Plyometric Training: Look Before You Leap

Plyometric training can be an effective way to improve a client’s power, neuromuscular efficiency and performance, as well as an effective means of achieving weight loss and overall fitness. However, it should be understood that it is not necessarily for every client.

Plyometric exercises consist of quick, powerful movements which take advantage of the elastic energy produced during the stretching (eccentric) phase of what is known, in biomechanical terms, as the stretch/shortening cycle of the muscle. This energy is then released during the shortening (concentric) phase, thus increasing muscle force production.

Plyometric training may be appropriate for clients with performance-based goals, while the general fitness client may never progress to this phase of training. Unfortunately, it happens all too often: trainers place a client into a generalized, cookie-cutter program without taking into consideration their current fitness level, contraindications, or even their preparedness for this type of training.

It is important that clients achieve a sufficient level of overall fitness before participating in plyometric exercise. Starting a 40-year old, previously sedentary, soccer mom off with plyometric training is “insanity”, indeed. Plyometrics may be contraindicated for clients who suffer from conditions such as rheumatoid arthritis, osteoarthritis, fibromyalgia, osteoporosis, or other conditions which affect the muscles, bones or joints. It should also be noted that clients who are significantly over weight may suffer unnecessary injury and joint pain due to inappropriately prescribed plyometric exercise.

A client participating in plyometric training should first have a solid foundation in both body weight and load based resistance training. As an example, a personal trainer should not introduce clients to high-intensity, lower body plyometric drills until they demonstrate an ability to successfully squat one and a half times their body weight or complete five squat repetitions using 60 percent of their body weight within a five second interval. In addition, clients should be instructed to land and properly absorb impact (i.e. land softly on the midfoot with the hips, knees and toes in alignment) before participating in jumping related exercises or activities.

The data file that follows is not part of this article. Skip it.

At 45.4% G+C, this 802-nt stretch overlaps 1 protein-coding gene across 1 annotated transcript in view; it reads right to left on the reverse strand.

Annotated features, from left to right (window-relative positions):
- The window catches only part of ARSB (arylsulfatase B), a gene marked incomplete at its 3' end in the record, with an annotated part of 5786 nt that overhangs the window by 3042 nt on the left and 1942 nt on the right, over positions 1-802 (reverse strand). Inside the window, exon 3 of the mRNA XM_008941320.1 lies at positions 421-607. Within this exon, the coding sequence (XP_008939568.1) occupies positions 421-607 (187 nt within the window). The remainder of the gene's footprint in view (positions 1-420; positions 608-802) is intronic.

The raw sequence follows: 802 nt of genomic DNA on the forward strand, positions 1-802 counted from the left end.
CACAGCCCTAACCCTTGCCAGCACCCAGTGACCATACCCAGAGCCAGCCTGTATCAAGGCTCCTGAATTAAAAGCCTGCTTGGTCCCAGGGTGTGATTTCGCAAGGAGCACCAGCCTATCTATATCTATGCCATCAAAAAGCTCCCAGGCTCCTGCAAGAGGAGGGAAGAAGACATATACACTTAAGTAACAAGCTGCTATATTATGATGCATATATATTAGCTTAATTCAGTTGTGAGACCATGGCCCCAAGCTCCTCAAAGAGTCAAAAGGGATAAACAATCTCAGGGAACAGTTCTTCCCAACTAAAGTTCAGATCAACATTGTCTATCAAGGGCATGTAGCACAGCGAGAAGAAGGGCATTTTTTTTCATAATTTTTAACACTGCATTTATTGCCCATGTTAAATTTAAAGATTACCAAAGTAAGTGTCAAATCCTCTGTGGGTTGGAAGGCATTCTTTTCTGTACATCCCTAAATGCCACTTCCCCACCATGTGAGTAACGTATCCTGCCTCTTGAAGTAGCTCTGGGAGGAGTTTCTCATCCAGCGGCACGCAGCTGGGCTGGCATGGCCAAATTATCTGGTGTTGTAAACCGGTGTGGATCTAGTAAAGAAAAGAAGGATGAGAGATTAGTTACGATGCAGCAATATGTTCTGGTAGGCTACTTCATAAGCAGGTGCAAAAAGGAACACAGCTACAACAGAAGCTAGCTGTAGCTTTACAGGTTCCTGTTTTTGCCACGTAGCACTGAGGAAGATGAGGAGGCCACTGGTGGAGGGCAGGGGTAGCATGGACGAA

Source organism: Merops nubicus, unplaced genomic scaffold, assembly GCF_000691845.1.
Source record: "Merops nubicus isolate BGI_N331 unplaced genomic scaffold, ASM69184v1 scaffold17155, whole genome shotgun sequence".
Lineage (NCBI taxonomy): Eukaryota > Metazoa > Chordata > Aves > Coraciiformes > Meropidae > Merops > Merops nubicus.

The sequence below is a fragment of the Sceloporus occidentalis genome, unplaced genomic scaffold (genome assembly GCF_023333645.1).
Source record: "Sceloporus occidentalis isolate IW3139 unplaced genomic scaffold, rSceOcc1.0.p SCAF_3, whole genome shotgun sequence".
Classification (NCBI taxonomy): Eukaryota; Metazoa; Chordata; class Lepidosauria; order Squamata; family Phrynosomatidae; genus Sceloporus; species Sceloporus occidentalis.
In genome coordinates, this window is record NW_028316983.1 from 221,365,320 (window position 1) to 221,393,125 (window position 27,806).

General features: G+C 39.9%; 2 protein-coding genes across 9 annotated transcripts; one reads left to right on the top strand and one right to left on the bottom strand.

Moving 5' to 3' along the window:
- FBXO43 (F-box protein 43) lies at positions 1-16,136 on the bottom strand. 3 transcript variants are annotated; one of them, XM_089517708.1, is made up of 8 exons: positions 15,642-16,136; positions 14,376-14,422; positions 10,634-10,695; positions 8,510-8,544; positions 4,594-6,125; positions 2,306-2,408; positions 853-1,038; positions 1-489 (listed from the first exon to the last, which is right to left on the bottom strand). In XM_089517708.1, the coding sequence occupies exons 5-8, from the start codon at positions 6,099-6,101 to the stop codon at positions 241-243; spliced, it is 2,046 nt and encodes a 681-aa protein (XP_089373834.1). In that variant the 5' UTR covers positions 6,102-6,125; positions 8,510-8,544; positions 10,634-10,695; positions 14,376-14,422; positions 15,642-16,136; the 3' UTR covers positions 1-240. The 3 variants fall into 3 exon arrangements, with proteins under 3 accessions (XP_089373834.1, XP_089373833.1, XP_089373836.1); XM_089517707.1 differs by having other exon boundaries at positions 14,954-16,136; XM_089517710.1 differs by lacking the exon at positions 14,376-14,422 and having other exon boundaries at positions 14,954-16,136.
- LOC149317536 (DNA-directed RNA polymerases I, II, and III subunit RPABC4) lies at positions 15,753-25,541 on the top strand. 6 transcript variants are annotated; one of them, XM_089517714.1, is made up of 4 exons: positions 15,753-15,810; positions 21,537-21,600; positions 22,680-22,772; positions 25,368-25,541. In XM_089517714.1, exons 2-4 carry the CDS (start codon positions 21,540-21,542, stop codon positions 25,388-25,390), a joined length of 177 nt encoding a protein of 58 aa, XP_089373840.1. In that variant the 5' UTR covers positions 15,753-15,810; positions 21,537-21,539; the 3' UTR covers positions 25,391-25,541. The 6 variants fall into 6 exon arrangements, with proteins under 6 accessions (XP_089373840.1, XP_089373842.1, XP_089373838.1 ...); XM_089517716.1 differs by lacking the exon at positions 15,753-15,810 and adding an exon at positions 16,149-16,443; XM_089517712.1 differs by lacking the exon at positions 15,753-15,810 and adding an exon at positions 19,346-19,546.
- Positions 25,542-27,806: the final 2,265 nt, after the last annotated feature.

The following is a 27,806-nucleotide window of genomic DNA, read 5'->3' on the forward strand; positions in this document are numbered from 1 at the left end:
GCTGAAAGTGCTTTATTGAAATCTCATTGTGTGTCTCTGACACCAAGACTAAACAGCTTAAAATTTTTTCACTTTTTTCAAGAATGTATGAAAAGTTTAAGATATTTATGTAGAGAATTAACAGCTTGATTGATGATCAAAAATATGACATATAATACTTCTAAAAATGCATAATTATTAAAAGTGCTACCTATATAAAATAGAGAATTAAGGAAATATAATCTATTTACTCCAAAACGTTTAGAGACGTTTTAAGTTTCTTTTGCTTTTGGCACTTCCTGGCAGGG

Given the intensity of plyometric exercise sessions and the resulting need for recovery, plyometric training should be performed no more than one to three times per week with a recommended recovery period of 48 to 72 hours between sessions. Keep in mind that as the training intensity increases, the volume of training should decrease. Plyometric drills should also be performed at the beginning of a training session, after a sufficient dynamic warm up and before clients are fatigued, in order to reduce the risk of injury.

One of the plyometric drills I like to utilize with some of my advanced clients is the alternating burpee/long jump drill: Using two agility cones, mark off a predetermined distance (e.g. 40 yards). At the starting point, have the client perform one burpee, immediately followed by one long jump. Continue alternating one burpee and one long jump with no rest in between until the far cone is reached. Rest 30 to 60 seconds and begin again at the starting point. This drill is great for working both the upper and lower body and, as you may have already noticed, there are three variables; distance, number of sets, and rest periods, which can be manipulated to reflect the client’s current fitness level or to facilitate progression.

When appropriately administered, plyometrics can be a safe and effective training modality for many clients. However, it is important to take into consideration the client’s current fitness level and goals, as well as protocols for safe and proper progression before jumping in.


1. Moffatt, M. PT, PhD, FAPTA, Vickery S., American Physical Therapy Association Book of Body Maintenance and Repair, 1999

2. Westcott, W., Resistance Training: Programming and Progressions, ACE Personal Trainer Manual, Fourth Edition, 2010

About the Author

Gary Gochenour is a Master Fitness Trainer with the National Federation of Professional Trainers. His fitness related articles have been published in Men’s Journal and Modern Drummer magazine. He currently works with persons with disabilities and chronic illness in a rehabilitative hospital setting.


These resources are for the purpose of personal trainer growth and development through Continuing Education which advances the knowledge of fitness professionals. This article is written for NFPT Certified Personal Trainers to receive Continuing Education Credit (CEC). Please contact NFPT at 800.729.6378 or [email protected] with questions or for more information.
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